What’s the use of a lockdown if, say a young undergraduate student in lagos who might be a non-symptom carrier of the virus gets the opportunity to rush-travel back home to his aged parents in Enugu simply because he heard that the lockdown would begin on a specific date and as such he needed to be home before the lockdown begins. Any benefit of a lockdown in this case is totally lost the instant the student makes that trip.
Here is why this should worry you.
A non-symptom carrier is a person who has the virus and is able to spread it but still shows no symptoms, or at least, is yet to show symptoms.
Knowing how the Nigerian transportation service is would make you realise that such an individual on a bus is simply a good agent for a rapid spreading mission. According to a March 16 study that was published on the journal “Science" , for every one diagnosed Covid-19 case, 5-10 other people are thought to be carrying the virus around and silently infecting others. As at the time of writing this, Nigeria has recorded a total of 85cases in few states( States like Imo and Delta are some of the few states that are yet to record any cases). If the journal report is anything to go by, this means that by the time the lockdown is initiated in 24hours,we could have over 810cases who maybe travelling on buses to their families and with the travel rush, these number could readily jump to 8,100 in few hours after the lockdown with a virality that is guaranteed to see us have a handful of cases in ALL states!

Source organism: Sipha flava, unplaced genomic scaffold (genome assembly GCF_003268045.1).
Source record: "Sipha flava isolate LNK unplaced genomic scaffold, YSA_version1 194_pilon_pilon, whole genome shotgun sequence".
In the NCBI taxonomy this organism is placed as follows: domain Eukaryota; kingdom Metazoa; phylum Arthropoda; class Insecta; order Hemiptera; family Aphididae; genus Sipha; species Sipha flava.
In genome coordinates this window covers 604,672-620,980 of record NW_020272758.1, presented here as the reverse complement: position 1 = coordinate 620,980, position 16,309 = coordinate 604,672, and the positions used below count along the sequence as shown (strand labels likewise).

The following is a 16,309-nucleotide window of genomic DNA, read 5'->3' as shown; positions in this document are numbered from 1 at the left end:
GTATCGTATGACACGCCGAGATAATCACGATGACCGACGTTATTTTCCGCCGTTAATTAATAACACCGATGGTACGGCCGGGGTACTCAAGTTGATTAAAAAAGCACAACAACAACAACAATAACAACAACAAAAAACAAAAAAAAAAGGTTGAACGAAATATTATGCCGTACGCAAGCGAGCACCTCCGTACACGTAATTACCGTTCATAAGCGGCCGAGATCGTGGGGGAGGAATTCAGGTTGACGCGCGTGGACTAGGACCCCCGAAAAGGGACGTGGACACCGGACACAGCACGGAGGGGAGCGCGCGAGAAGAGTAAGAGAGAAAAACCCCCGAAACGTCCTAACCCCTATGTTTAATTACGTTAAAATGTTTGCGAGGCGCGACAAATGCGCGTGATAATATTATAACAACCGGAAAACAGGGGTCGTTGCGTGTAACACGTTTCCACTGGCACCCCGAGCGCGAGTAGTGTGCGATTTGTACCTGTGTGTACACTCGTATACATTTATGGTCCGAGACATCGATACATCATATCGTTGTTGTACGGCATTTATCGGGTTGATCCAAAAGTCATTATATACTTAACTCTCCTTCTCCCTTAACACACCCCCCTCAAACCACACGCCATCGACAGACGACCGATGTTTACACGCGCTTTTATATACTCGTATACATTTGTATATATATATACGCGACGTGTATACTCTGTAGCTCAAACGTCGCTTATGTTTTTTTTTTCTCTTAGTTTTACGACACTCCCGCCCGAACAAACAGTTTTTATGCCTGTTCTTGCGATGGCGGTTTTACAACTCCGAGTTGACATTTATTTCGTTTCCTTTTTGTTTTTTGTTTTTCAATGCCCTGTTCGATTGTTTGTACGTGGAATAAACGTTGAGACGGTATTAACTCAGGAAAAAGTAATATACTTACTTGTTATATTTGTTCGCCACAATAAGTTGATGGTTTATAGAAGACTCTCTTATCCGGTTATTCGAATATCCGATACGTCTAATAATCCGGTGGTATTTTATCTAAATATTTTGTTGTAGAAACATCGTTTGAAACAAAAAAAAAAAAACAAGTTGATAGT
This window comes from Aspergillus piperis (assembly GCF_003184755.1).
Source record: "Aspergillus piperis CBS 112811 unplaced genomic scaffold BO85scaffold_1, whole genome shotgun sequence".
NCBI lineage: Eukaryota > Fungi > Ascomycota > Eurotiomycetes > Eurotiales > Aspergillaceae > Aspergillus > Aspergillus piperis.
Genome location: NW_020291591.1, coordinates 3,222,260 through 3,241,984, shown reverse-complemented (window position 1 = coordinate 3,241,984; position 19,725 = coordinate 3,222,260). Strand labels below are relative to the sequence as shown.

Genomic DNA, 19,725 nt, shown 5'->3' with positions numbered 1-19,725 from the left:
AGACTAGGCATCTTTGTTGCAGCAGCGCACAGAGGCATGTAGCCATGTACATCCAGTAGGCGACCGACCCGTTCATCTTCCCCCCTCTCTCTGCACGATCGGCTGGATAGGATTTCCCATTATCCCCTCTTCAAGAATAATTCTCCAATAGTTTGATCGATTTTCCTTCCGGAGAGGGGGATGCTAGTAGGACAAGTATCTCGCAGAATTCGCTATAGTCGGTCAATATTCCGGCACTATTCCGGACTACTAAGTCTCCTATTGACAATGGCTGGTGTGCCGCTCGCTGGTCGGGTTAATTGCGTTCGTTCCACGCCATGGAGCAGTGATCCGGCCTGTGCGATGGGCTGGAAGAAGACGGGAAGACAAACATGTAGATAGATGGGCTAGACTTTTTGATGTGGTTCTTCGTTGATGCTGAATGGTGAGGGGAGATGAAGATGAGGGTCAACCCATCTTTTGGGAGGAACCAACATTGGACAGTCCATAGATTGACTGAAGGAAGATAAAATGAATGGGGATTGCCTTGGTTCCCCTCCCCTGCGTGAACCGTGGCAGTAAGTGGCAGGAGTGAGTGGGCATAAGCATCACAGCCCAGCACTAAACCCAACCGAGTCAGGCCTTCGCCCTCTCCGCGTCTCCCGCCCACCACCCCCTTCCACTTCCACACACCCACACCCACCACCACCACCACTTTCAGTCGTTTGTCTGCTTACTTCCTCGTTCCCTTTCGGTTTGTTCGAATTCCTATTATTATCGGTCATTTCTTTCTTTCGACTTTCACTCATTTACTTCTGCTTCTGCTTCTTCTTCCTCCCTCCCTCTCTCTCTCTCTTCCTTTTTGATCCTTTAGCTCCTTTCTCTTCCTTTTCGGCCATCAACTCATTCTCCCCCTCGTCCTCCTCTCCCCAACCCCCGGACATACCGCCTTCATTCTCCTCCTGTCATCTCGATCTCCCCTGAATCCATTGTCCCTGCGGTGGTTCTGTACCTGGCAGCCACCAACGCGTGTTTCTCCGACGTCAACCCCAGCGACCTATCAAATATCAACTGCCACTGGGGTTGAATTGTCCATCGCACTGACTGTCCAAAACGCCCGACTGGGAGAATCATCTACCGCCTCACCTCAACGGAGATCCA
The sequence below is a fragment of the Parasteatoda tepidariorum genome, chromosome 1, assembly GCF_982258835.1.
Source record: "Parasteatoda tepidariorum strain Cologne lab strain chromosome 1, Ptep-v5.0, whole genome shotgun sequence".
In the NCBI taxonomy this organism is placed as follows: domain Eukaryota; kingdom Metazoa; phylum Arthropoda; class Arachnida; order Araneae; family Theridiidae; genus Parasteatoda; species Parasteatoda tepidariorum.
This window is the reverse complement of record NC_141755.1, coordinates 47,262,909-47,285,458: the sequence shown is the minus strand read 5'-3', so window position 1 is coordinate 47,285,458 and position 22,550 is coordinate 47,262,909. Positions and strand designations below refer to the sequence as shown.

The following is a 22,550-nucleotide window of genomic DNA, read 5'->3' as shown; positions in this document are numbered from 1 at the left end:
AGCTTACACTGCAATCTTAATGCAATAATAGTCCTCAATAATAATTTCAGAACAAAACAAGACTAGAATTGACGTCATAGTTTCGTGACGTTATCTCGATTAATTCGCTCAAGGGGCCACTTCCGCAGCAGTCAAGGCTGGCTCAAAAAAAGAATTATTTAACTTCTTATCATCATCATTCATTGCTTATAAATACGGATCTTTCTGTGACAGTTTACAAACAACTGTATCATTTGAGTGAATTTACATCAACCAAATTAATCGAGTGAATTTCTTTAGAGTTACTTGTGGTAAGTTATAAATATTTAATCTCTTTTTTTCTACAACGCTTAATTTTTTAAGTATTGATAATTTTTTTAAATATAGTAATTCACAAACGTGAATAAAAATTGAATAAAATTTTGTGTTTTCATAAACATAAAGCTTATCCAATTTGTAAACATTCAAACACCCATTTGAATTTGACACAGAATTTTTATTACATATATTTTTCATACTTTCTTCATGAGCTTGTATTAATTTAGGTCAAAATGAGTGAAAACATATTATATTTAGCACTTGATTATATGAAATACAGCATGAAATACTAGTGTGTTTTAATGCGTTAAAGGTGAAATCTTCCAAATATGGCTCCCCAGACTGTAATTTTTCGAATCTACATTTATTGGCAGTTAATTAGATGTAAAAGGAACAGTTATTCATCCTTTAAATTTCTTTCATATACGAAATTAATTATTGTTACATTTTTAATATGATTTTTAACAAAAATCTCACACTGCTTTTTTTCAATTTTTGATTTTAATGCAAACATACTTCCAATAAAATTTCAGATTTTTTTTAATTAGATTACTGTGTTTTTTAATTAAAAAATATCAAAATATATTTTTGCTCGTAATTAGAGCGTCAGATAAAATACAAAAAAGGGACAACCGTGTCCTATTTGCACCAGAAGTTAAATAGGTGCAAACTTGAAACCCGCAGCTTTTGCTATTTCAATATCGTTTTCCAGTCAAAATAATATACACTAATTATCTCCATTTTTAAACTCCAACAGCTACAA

This is dangerous because not every state in Nigeria can truly boast of the response capacity of a state like Lagos,where the state government seems to be managing the situation well.
What should we do?
At the best, everyone needs to realise that at this moment, the world isn’t just ending and as such,the lockdown idea should not warrant feverish travels. Chances are that you are more at risk travelling than you are staying put at your current location. Secondly, your staying put may not just be for your salvation alone,it may also be for the sake of keeping your aged loved parents alive. Imagine not wanting to stay away from your parents and then you travel home only to go and infect them with the virus which you contracted while jumping buses to get home to them.
This thought was the only thing that kept me back from travelling home from my current location to my parents. It’s difficult, but when it’s a matter of survival, its safer to live safe in difficulty than dangerously risk life at the expense of not wanting difficult emotions.